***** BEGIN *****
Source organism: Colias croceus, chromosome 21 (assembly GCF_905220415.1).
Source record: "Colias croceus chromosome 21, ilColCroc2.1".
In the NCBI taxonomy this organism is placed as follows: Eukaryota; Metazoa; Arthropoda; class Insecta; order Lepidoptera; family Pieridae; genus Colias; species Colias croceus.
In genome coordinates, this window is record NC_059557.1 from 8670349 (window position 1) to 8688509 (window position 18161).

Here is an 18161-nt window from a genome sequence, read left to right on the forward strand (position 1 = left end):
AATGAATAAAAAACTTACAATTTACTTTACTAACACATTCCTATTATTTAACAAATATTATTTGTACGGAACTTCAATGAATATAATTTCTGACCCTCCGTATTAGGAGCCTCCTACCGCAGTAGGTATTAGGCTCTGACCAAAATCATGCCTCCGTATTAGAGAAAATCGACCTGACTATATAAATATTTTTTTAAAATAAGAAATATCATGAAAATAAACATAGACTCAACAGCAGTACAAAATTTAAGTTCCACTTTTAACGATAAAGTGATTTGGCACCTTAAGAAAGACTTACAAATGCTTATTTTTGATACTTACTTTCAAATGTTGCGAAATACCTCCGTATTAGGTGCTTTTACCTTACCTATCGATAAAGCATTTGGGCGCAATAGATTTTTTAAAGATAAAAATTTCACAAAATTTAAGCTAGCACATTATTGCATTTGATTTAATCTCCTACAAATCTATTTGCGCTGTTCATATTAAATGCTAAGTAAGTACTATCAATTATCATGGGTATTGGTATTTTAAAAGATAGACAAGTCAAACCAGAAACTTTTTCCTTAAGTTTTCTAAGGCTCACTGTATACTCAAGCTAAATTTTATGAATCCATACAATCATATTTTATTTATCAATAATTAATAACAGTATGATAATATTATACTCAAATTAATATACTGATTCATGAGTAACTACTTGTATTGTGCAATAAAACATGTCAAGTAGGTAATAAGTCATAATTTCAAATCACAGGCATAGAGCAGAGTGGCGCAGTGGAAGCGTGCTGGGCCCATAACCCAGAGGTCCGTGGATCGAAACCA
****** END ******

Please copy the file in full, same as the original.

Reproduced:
Source organism: Colias croceus, chromosome 21 (assembly GCF_905220415.1).
Source record: "Colias croceus chromosome 21, ilColCroc2.1".
In the NCBI taxonomy this organism is placed as follows: Eukaryota; Metazoa; Arthropoda; class Insecta; order Lepidoptera; family Pieridae; genus Colias; species Colias croceus.
In genome coordinates, this window is record NC_059557.1 from 8670349 (window position 1) to 8688509 (window position 18161).

Here is an 18161-nt window from a genome sequence, read left to right on the forward strand (position 1 = left end):
AATGAATAAAAAACTTACAATTTACTTTACTAACACATTCCTATTATTTAACAAATATTATTTGTACGGAACTTCAATGAATATAATTTCTGACCCTCCGTATTAGGAGCCTCCTACCGCAGTAGGTATTAGGCTCTGACCAAAATCATGCCTCCGTATTAGAGAAAATCGACCTGACTATATAAATATTTTTTTAAAATAAGAAATATCATGAAAATAAACATAGACTCAACAGCAGTACAAAATTTAAGTTCCACTTTTAACGATAAAGTGATTTGGCACCTTAAGAAAGACTTACAAATGCTTATTTTTGATACTTACTTTCAAATGTTGCGAAATACCTCCGTATTAGGTGCTTTTACCTTACCTATCGATAAAGCATTTGGGCGCAATAGATTTTTTAAAGATAAAAATTTCACAAAATTTAAGCTAGCACATTATTGCATTTGATTTAATCTCCTACAAATCTATTTGCGCTGTTCATATTAAATGCTAAGTAAGTACTATCAATTATCATGGGTATTGGTATTTTAAAAGATAGACAAGTCAAACCAGAAACTTTTTCCTTAAGTTTTCTAAGGCTCACTGTATACTCAAGCTAAATTTTATGAATCCATACAATCATATTTTATTTATCAATAATTAATAACAGTATGATAATATTATACTCAAATTAATATACTGATTCATGAGTAACTACTTGTATTGTGCAATAAAACATGTCAAGTAGGTAATAAGTCATAATTTCAAATCACAGGCATAGAGCAGAGTGGCGCAGTGGAAGCGTGCTGGGCCCATAACCCAGAGGTCCGTGGATCGAAACCA